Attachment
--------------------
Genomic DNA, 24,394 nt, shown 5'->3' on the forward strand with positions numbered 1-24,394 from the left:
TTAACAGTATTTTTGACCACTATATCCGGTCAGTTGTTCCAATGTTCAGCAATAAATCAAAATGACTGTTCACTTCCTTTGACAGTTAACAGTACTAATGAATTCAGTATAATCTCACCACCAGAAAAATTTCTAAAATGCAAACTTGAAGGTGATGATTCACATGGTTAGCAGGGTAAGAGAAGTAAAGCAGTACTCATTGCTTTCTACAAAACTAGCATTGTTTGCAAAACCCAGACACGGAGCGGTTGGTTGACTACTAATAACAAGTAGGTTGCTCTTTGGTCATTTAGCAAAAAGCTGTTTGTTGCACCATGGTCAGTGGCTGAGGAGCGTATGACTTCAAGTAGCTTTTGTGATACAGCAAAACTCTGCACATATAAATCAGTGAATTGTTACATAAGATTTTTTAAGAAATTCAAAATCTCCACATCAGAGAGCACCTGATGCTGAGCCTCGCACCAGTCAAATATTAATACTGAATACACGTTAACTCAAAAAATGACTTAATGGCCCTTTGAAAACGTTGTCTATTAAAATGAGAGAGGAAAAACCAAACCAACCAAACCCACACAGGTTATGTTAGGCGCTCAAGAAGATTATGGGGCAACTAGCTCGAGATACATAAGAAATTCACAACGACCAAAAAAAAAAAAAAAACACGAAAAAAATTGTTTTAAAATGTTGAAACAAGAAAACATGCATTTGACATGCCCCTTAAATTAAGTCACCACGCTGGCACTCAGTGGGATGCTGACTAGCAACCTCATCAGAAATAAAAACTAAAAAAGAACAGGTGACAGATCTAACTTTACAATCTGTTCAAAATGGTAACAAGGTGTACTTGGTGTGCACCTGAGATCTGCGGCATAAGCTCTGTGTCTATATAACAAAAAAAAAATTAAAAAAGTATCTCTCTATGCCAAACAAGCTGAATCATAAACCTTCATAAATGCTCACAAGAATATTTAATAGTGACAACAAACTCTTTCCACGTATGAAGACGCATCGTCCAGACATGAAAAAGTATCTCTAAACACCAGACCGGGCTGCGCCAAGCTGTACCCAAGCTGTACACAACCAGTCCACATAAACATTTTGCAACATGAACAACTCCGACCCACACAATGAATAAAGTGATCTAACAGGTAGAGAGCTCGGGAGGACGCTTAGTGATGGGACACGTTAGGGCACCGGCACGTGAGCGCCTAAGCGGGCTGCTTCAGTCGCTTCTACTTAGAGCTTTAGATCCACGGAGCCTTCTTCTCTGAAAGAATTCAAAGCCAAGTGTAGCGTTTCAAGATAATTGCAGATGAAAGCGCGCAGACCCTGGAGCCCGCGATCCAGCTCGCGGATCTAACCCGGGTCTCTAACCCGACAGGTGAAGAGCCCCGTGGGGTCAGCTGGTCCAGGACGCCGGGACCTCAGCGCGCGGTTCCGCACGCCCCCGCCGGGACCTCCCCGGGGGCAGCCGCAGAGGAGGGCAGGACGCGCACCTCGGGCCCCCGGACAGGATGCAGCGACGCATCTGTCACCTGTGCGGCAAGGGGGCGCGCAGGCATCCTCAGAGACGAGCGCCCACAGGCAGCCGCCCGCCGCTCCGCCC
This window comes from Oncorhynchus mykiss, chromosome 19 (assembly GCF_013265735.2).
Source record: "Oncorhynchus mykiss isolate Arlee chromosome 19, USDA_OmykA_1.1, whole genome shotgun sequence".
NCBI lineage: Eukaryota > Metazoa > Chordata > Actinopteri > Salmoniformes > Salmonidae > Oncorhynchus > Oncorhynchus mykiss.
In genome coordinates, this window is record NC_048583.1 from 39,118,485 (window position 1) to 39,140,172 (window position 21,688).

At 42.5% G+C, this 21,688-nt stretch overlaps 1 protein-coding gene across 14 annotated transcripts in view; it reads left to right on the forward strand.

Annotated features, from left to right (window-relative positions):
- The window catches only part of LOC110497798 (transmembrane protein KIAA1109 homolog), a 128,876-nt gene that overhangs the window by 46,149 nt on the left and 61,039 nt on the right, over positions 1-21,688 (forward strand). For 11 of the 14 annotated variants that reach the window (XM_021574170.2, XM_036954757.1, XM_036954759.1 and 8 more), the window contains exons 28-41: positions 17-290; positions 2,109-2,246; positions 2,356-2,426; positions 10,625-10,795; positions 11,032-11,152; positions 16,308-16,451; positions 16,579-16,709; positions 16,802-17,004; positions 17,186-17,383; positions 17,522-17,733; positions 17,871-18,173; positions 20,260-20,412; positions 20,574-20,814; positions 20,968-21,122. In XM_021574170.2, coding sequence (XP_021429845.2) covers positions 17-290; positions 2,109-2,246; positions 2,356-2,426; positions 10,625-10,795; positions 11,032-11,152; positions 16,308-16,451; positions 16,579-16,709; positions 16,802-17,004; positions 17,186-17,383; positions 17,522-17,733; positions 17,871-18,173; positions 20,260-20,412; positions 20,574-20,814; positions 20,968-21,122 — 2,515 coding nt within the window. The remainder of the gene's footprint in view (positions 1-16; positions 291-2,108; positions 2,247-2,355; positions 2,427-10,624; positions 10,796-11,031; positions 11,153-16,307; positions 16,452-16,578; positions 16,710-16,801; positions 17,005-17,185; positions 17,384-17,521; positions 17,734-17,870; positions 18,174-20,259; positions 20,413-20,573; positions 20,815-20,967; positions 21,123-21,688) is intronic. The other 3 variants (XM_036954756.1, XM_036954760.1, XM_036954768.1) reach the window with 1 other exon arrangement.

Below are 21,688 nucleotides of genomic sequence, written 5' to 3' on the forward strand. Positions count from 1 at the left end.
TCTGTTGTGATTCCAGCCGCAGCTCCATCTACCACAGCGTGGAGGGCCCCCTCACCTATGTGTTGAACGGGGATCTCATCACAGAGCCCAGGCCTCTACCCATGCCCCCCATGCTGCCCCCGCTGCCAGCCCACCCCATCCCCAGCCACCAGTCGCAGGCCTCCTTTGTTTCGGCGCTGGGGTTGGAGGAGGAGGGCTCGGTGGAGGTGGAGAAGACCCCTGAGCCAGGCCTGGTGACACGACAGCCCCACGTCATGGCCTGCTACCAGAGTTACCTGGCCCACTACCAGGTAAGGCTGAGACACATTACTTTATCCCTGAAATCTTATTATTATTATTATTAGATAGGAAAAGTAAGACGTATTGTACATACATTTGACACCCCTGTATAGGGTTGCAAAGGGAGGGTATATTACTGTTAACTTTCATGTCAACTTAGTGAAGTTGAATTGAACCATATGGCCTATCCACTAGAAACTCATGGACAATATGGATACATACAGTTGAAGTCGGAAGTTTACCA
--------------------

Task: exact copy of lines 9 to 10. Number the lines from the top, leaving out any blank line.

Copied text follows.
- The window catches only part of LOC110497798 (transmembrane protein KIAA1109 homolog), a 128,876-nt gene that overhangs the window by 46,149 nt on the left and 61,039 nt on the right, over positions 1-21,688 (forward strand). For 11 of the 14 annotated variants that reach the window (XM_021574170.2, XM_036954757.1, XM_036954759.1 and 8 more), the window contains exons 28-41: positions 17-290; positions 2,109-2,246; positions 2,356-2,426; positions 10,625-10,795; positions 11,032-11,152; positions 16,308-16,451; positions 16,579-16,709; positions 16,802-17,004; positions 17,186-17,383; positions 17,522-17,733; positions 17,871-18,173; positions 20,260-20,412; positions 20,574-20,814; positions 20,968-21,122. In XM_021574170.2, coding sequence (XP_021429845.2) covers positions 17-290; positions 2,109-2,246; positions 2,356-2,426; positions 10,625-10,795; positions 11,032-11,152; positions 16,308-16,451; positions 16,579-16,709; positions 16,802-17,004; positions 17,186-17,383; positions 17,522-17,733; positions 17,871-18,173; positions 20,260-20,412; positions 20,574-20,814; positions 20,968-21,122 — 2,515 coding nt within the window. The remainder of the gene's footprint in view (positions 1-16; positions 291-2,108; positions 2,247-2,355; positions 2,427-10,624; positions 10,796-11,031; positions 11,153-16,307; positions 16,452-16,578; positions 16,710-16,801; positions 17,005-17,185; positions 17,384-17,521; positions 17,734-17,870; positions 18,174-20,259; positions 20,413-20,573; positions 20,815-20,967; positions 21,123-21,688) is intronic. The other 3 variants (XM_036954756.1, XM_036954760.1, XM_036954768.1) reach the window with 1 other exon arrangement.

Below are 21,688 nucleotides of genomic sequence, written 5' to 3' on the forward strand. Positions count from 1 at the left end.